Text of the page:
4 Construction Law Trends In The Age Of Supply Chain Issues

The life of a construction lawyer has become more interesting in the last few years thanks to global supply chain issues. New buildings have lots of inputs, especially steel, copper, and lumber. A disruption on any of these fronts could turn a project into a mess. 

With many supply chains feeding the process, construction companies and their clients have to be sensitive to some of the legal problems that can appear. If you're planning a project, a construction attorney will tell you to pay attention to these four trends.

Cost Volatility

Input prices have experienced significant ups and downs in recent years, and suppliers are not wild about offering prices more than a couple of weeks out. This can make decisions involving costs tough because contractors need to protect themselves against major upward shifts in prices. Customers also want to know that they can be confident when they contractually lock in expenses.

Fuel has also become a major problem. Suppliers are often applying surcharges, and these can create cost overruns on projects. Contractors and clients need to be clear about how surcharges will fit into their agreements.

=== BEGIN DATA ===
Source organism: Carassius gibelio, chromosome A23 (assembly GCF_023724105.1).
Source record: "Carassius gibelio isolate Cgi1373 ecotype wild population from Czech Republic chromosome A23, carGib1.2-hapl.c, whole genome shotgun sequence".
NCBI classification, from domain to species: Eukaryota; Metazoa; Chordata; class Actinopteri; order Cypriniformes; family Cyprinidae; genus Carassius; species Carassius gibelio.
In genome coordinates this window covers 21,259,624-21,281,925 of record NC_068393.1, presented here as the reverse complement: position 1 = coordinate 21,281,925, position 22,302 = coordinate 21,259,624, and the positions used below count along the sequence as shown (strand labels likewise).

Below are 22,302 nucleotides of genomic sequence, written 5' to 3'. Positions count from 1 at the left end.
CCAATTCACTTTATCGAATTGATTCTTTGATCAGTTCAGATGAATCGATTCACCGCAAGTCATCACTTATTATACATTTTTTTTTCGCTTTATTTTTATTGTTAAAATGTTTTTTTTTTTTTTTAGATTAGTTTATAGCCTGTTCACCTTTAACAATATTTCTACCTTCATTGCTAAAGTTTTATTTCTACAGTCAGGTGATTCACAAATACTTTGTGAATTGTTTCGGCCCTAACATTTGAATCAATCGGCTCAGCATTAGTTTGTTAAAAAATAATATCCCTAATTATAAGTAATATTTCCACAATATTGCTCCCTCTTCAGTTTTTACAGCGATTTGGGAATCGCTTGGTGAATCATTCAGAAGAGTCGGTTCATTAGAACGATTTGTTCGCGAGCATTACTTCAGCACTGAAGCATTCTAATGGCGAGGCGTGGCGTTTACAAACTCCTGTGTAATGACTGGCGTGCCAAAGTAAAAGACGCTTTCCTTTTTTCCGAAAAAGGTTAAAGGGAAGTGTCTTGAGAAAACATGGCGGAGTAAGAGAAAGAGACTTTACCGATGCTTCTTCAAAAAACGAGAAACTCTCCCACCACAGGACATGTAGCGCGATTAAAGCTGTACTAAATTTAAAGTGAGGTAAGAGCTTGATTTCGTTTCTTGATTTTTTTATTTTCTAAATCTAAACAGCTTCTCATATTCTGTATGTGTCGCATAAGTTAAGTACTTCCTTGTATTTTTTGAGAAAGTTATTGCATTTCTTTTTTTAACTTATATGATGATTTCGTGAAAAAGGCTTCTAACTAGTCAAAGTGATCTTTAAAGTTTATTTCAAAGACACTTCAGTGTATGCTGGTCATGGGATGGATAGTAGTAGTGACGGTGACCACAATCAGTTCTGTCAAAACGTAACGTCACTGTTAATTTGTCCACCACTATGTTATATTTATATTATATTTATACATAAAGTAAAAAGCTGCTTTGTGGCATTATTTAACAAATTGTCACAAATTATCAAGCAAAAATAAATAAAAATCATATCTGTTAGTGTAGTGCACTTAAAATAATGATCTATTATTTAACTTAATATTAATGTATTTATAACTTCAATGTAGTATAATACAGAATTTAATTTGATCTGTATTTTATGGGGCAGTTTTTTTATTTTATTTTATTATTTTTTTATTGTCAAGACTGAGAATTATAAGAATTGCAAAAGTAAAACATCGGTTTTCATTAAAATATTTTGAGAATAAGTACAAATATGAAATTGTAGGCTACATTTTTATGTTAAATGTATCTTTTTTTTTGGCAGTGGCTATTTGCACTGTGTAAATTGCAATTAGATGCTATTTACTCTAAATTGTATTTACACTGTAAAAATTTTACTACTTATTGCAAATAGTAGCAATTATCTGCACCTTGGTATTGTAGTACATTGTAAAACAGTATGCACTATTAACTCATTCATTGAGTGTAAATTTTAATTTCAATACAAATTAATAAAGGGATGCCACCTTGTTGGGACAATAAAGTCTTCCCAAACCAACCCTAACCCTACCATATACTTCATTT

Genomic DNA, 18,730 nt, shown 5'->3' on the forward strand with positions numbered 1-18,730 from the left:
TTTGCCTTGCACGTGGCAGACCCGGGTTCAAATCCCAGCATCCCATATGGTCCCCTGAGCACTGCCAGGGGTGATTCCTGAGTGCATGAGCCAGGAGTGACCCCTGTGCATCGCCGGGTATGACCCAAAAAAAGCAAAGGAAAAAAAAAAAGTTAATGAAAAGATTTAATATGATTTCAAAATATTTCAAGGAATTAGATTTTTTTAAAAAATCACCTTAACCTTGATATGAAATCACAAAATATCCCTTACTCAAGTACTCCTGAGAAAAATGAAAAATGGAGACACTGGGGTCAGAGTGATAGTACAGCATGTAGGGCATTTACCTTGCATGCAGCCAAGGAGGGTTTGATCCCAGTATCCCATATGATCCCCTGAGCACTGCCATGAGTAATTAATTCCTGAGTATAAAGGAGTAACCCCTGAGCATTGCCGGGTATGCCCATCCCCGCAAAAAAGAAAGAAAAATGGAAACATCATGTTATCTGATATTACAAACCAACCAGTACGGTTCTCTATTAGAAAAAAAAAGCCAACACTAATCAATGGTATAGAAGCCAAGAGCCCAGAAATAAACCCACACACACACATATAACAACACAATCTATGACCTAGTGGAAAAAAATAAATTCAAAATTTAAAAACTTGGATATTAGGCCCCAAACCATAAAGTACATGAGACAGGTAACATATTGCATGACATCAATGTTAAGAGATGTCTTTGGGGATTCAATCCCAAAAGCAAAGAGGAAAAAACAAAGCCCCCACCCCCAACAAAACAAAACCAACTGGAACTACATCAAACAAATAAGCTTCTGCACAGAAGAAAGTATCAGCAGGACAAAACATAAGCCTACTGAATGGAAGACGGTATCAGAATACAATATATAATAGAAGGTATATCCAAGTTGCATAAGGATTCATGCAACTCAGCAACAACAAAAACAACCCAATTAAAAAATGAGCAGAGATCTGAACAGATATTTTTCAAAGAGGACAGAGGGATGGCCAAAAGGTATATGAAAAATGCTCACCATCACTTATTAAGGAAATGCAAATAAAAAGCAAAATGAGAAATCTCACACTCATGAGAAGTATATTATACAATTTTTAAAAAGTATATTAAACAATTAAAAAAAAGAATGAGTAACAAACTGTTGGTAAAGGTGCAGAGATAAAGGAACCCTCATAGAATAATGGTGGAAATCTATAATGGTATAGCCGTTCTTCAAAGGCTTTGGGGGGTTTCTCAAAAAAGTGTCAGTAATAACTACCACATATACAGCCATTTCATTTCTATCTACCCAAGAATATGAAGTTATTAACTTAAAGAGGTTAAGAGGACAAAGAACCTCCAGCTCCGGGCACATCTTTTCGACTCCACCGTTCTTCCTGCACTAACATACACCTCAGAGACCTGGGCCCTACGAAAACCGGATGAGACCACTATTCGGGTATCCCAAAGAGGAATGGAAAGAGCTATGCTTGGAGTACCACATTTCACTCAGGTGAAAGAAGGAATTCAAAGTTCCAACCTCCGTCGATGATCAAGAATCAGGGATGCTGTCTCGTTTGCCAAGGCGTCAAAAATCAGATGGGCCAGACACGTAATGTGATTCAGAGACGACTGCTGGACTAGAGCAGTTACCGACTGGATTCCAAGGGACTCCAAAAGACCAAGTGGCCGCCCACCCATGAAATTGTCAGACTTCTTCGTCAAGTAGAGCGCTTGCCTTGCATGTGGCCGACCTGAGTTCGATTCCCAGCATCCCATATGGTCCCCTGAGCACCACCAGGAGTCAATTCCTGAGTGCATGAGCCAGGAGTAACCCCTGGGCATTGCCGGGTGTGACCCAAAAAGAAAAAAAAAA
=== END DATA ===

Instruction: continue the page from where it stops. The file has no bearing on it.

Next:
Even one supply issue can cause a cascade of problems on a construction project. At the same time, most customers want to know their projects will wrap up within a contractually-proscribed period. Contractors may build more time into their deals to account for potential delays. However, a construction lawyer will encourage both sides to add clauses addressing potential delays. Otherwise, the alternative may the invocation of force majeure and a whole slew of legal issues.

Breach of Contract

Unsurprisingly, these issues can drive breaches of contracts. If a delay drags on too long, for example, the customer will eventually have to hold the contractor in breach.

Similarly, customers may be tempted to walk away from projects as costs and timelines fluctuate undesirably. The same problem occurs, though, because that's also a breach.

A well-written construction contract should be clear about what might count as a breach. It should also offer dispute resolution mechanisms.


One of the most common solutions in a supply-constrained environment is to make substitutions. This can be good for speeding up projects, but it can create a host of problems. If a supplier offers the wrong material for a structure element, for example, it could lead to engineering problems. Whenever substitutions become necessary, the contract should account for keeping the changes within the architectural and engineering specs.